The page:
Last weekend was one for the books; not because it was Valentine’s Day, everyone’s favorite/loathed holiday, but because Paul Van Dyk graced New York City with another one of his 6-hour sets. Since PVD stopped by NYC’s Governor’s Beach Club this past August, the legend has been working on the third installment of The Politics of Dancing series. Originally set for a late-fall of 2013 release, fans still eagerly await the release of this highly anticipated album. While Paul Van Dyk’s Governor’s Beach Club set focused primarily on vocal trance tracks perfect for a sunny, Summer day, his Hammerstein Ballroom set relied more so on darker, instrumental tracks consisting of strong bass lines and beats.
Despite the advertised 9pm doors memo, at 9:45 pm, a massive line was still lined up outside the venue with no one allowed to enter. PVD took the decks at 10pm sharp and only then did security begin to admit attendees. Hammerstein Ballroom was looking scarce, but it was only a short matter of time until the entire main floor filled up with fans thawing out from the outside extremities. Getting inside, however, was only half the battle; an amoeba-esque mob of people cluttered the basement as Hammerstein struggled to keep the coat check process running smoothly.
The first hour and a half of PVD’s set was completely instrumental. Not a word was sung… and it was sick (despite the two nerve wracking sound malfunctions that were quickly resolved). The first vocals heard were the whispering “Talk to me…” loop found in the (99%) instrumental version of Kaskade’s ‘Angel On My Shoulder’. Paul Van Dyk continued on to mix in mostly instrumental tracks with the occasional trance heart-wrencher like BT’s ‘Emergency’. Approximately four hours into his set, PVD dropped Tritonal’s ‘Broken Down’, a warmly welcomed unexpected throwback track to when Tritonal produced trance!!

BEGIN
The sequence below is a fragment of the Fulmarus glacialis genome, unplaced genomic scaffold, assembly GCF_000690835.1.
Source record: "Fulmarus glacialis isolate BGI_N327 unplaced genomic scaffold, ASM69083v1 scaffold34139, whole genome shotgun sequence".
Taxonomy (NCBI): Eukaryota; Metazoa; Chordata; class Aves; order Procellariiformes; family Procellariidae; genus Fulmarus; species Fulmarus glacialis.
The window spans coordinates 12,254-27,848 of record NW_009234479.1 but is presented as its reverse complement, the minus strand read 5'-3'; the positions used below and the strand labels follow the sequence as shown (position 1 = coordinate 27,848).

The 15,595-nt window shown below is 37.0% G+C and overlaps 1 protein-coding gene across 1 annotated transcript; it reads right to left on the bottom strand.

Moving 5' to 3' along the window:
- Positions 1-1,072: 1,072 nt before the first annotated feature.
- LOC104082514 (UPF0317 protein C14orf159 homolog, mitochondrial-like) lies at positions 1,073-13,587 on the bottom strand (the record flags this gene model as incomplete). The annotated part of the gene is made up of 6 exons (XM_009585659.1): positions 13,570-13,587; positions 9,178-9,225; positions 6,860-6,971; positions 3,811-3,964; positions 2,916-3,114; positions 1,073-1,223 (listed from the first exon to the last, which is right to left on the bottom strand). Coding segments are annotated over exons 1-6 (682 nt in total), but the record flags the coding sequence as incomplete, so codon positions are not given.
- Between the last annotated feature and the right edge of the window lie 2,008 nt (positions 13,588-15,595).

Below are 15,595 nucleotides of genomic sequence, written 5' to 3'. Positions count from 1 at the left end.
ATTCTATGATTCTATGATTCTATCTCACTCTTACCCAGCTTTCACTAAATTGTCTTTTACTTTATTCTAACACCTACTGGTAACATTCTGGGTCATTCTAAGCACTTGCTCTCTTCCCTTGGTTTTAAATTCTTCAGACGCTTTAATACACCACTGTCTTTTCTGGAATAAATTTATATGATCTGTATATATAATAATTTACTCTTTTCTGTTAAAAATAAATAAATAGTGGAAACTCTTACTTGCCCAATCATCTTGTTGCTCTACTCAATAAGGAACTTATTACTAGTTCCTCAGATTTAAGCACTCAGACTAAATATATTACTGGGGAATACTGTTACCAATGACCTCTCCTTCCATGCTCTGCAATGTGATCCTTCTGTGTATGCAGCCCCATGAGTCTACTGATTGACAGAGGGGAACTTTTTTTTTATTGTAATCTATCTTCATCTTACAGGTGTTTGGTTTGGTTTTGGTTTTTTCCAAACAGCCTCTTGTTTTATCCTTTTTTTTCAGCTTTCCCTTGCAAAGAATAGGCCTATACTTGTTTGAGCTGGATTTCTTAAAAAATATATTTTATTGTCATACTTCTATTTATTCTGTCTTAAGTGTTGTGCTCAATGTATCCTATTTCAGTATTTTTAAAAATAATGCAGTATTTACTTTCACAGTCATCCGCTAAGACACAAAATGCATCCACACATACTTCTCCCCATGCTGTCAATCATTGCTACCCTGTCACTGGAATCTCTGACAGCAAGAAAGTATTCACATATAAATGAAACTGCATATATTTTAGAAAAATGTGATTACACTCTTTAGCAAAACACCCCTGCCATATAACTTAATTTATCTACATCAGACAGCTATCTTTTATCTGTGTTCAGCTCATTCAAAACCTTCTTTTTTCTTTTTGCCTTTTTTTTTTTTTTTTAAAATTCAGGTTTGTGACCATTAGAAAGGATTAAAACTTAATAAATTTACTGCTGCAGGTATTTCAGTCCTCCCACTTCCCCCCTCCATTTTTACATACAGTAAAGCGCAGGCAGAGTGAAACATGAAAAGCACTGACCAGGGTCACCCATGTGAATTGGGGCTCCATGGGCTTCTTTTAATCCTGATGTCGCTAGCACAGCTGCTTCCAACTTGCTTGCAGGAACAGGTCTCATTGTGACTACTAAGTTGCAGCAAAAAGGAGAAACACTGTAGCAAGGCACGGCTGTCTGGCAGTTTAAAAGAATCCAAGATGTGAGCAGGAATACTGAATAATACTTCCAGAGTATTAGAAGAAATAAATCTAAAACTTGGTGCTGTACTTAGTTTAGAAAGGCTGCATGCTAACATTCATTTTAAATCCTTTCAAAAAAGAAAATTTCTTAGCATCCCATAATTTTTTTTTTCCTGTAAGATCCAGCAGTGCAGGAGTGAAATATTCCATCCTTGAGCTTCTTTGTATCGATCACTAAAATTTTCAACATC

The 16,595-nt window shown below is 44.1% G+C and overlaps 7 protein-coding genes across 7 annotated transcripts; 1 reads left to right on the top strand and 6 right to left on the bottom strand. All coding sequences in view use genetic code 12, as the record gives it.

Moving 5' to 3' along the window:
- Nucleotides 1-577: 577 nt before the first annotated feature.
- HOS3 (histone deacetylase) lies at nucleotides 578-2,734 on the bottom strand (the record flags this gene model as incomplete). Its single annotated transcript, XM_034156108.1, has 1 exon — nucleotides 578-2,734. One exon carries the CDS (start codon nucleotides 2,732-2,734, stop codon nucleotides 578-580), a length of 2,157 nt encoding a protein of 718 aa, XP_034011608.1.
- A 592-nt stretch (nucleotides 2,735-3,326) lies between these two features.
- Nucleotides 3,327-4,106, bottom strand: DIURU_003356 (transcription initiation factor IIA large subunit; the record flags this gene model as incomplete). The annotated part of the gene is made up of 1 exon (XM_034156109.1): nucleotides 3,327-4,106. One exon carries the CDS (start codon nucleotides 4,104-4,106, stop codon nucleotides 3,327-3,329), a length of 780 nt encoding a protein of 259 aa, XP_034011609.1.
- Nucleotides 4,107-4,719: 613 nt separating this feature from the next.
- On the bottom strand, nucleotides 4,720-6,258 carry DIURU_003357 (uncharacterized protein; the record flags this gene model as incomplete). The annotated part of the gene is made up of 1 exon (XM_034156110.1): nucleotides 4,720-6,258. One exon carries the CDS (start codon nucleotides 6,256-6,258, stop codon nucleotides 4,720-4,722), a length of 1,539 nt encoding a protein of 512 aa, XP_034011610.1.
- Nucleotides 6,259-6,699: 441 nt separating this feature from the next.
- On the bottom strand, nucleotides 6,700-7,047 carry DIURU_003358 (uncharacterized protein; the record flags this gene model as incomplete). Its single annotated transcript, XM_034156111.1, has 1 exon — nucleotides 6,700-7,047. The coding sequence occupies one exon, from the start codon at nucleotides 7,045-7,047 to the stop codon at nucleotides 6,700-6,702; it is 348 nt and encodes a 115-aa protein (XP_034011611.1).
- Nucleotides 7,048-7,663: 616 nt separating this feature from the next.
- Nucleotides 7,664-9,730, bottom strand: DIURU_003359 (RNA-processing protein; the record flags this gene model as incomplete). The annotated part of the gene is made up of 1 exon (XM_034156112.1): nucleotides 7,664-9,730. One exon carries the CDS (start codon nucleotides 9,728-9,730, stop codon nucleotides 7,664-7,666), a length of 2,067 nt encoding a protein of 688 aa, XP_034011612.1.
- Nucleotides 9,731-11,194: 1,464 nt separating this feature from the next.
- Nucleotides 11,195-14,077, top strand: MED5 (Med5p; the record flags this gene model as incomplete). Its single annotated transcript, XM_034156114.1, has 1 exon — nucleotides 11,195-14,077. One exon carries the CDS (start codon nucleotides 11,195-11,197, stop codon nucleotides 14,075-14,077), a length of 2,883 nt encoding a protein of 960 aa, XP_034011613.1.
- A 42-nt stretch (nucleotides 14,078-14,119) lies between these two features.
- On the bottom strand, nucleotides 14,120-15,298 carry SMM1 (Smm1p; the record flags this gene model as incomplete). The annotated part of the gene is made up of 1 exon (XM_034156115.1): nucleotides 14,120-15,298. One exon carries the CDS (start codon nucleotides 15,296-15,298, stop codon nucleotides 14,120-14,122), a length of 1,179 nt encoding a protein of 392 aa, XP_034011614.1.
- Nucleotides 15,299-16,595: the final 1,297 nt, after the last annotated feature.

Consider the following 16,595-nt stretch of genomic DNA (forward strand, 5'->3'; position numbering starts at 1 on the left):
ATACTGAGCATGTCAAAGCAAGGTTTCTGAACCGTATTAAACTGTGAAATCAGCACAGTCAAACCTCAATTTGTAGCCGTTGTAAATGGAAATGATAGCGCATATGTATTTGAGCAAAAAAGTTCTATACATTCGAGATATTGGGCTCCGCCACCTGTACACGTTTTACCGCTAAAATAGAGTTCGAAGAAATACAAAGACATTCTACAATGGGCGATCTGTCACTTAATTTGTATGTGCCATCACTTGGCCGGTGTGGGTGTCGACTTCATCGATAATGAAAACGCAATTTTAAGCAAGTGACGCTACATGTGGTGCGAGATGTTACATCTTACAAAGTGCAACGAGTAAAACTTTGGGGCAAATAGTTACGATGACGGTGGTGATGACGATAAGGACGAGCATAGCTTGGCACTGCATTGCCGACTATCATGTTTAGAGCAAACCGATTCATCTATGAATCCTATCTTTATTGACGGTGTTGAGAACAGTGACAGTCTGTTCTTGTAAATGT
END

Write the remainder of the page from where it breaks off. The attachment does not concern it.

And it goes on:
As the night progressed, it became increasingly more risky and dangerous to submerge into the main crowd; the back of the floor by the soundboard was a little less densely populated and allowed for reasonable dancing. From afar, the dance floor was a moving spectacle of Paul Van Dyk branded “whacky sticks” blinking a spectrum of red, blue and green. As far as production, there were no lasers but there was an enticing visual back drop that alternated between mobile patterned graphics and PVD’s “V” symbol.
Paul Van Dyk incorporated both old and new tracks into his 6-hour set. As far as Paul Van Dyk’s original productions, the track list included songs such as the 2013 remix of ‘Crush’, the Cosmic Gate remix of ‘Home’, ‘For An Angel’, ‘New York City’ (naturally :P), ‘Eternity’, ‘If You Want My Love’, ‘I Don’t Deserve You’ and ‘Parranda’.
Paul Van Dyk’s 6-hour journey was primarily an instrumental one. Although PVD’s vocal trance tracks are beloved by many (and very sing-along friendly), it was refreshing that PVD did not feel like need to repeat his happy, daytime vocal trance set just to please the crowd; his set was deep and dark and “nighttime appropriate.” Moreover, it was relieving that PVD did not just replicate the same 6-hours he played at Governor’s Beach Club (can’t say the same for Tiesto and his 2011 and 2012 EZOO sets… but that’s a different story). The legend came and conquered New York City once again and had the crowd dancing right up until 4am. Two 6-hour Paul Van Dyk sets in six months- New York City is getting spoiled ;).